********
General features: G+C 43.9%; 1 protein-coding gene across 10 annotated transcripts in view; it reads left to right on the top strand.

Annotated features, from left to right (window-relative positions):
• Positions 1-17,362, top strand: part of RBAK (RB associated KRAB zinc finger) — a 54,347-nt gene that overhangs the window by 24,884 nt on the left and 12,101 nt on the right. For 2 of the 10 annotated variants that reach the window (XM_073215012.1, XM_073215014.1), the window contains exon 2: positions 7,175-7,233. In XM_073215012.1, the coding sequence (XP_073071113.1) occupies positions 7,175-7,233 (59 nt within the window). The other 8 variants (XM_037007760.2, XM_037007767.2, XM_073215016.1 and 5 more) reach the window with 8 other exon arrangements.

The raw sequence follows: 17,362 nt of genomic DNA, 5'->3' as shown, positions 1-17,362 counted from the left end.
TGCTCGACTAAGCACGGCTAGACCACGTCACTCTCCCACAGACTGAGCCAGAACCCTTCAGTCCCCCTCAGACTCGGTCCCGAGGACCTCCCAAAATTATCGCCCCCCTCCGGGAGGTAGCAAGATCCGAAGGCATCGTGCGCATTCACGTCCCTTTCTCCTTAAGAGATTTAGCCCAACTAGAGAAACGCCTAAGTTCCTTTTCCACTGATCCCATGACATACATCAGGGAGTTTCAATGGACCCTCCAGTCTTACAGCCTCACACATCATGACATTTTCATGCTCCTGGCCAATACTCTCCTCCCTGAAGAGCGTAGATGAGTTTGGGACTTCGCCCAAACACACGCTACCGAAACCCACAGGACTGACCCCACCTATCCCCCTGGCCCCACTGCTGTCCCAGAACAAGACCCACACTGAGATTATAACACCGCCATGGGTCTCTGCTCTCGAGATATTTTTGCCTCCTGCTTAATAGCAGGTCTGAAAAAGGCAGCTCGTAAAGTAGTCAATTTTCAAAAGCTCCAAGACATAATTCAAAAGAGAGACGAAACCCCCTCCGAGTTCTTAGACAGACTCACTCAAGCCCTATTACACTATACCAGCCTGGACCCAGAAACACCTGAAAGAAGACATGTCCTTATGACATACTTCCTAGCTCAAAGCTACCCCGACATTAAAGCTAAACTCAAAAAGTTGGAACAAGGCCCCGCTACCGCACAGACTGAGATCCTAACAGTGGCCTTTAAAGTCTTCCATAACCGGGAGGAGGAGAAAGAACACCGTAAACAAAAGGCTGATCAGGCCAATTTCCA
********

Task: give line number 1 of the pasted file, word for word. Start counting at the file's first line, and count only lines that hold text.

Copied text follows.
General features: G+C 43.9%; 1 protein-coding gene across 10 annotated transcripts in view; it reads left to right on the top strand.